Writer: Jane Moorman, 505-249-0527, email@example.com
Las Cruces and southern New Mexico fruit growers, have you heard about the jujube fruit and wondered how it tastes?
You will have an opportunity to taste the fruit, commonly called Chinese date, and learn about the tree's growing and its fruiting habits during a free workshop from 2 to 4 p.m. Friday, Sept. 14, at the Dona Ana County Extension office, 530 N. Church Street, Las Cruces.
"We have had increasing inquiries from the southern part of the state, so I decided to host a jujube workshop and fruit-tasting session at the Las Cruces Extension office. I will discuss all the basics about growing jujubes," said Shengrui Yao, New Mexico State University fruit specialist. "Anyone who has jujube trees is invited to share fruit samples during the workshop."
The workshop will be limited to 30 participants. To register call the Dona Ana County Extension office at 575-525-6649.
Yao is conducting a cultivar trial at NMSU's Sustainable Agriculture Science Center at Alcalde. The jujube tree, which has grown in Yao's native country of China for more than 4,000 years, is proving to be a successful crop for New Mexico.
"With its late bloom and its wide adaptation to soil and weather conditions, jujube is a reliable crop every year," she said, "and with its highly nutritious fruit, it would be a great fruit tree crop for commercial growers and home gardeners in New Mexico."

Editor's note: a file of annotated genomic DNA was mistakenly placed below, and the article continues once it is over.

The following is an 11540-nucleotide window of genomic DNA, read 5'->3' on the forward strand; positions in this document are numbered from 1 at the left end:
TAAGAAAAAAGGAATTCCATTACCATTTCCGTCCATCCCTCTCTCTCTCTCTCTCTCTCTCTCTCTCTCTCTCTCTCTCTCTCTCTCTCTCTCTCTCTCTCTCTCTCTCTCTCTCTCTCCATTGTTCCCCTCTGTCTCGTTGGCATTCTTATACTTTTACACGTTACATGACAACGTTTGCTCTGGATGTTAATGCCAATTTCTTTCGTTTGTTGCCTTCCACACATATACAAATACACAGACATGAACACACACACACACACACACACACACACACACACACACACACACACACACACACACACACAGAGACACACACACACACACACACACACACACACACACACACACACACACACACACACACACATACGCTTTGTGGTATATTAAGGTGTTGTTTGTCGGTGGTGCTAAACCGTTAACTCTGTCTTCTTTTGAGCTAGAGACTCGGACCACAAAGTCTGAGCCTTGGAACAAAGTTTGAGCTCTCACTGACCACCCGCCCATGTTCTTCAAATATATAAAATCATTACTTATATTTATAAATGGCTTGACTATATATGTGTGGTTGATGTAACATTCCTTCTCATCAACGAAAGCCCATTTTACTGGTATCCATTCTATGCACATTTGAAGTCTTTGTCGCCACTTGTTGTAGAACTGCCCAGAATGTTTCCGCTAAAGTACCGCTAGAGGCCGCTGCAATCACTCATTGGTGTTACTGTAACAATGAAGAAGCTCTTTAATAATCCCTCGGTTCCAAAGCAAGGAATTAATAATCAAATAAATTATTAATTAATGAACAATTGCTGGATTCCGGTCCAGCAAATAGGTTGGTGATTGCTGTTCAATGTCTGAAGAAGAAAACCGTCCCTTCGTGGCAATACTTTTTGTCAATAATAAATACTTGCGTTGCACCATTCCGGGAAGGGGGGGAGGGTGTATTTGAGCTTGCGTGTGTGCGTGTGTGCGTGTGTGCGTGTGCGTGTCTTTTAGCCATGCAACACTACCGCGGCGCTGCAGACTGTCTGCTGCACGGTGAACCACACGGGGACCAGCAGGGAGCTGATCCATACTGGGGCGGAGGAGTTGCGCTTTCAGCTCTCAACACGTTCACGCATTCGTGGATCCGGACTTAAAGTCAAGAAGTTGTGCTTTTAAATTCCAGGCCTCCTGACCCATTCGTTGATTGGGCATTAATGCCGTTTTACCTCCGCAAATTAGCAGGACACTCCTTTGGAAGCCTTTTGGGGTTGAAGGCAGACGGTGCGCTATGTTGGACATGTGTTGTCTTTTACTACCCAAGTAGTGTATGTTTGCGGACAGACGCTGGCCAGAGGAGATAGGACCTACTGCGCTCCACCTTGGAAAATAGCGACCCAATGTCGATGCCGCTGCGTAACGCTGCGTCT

Yao said since she joined NMSU in 2010, the jujube trees have not missed a crop. "This year there is another heavy crop of fruit at the Alcalde orchard."
At the present time only four or five cultivars are commercially available. In 2011, Yao expanded the Alcalde orchard with 30 cultivars that were imported directly from China. While the plants are still under USDA quarantine this year, the trees have started producing fruit.
"Some of the cultivars are very impressive," Yao said. "Hopefully several years from now we will have more cultivar recommendations for growers."
The New Mexico Department of Agriculture will fund the jujube research through a three-year USDA Specialty Crop Block Grant.
"These funds are giving the raising of jujubes in New Mexico a big step forward," Yao said. "We plan to establish cultivar trials at NMSU's Agricultural Science Center at Los Lunas, as well as expanding the study at Alcalde."
© 2013 New Mexico State University Board of Regents
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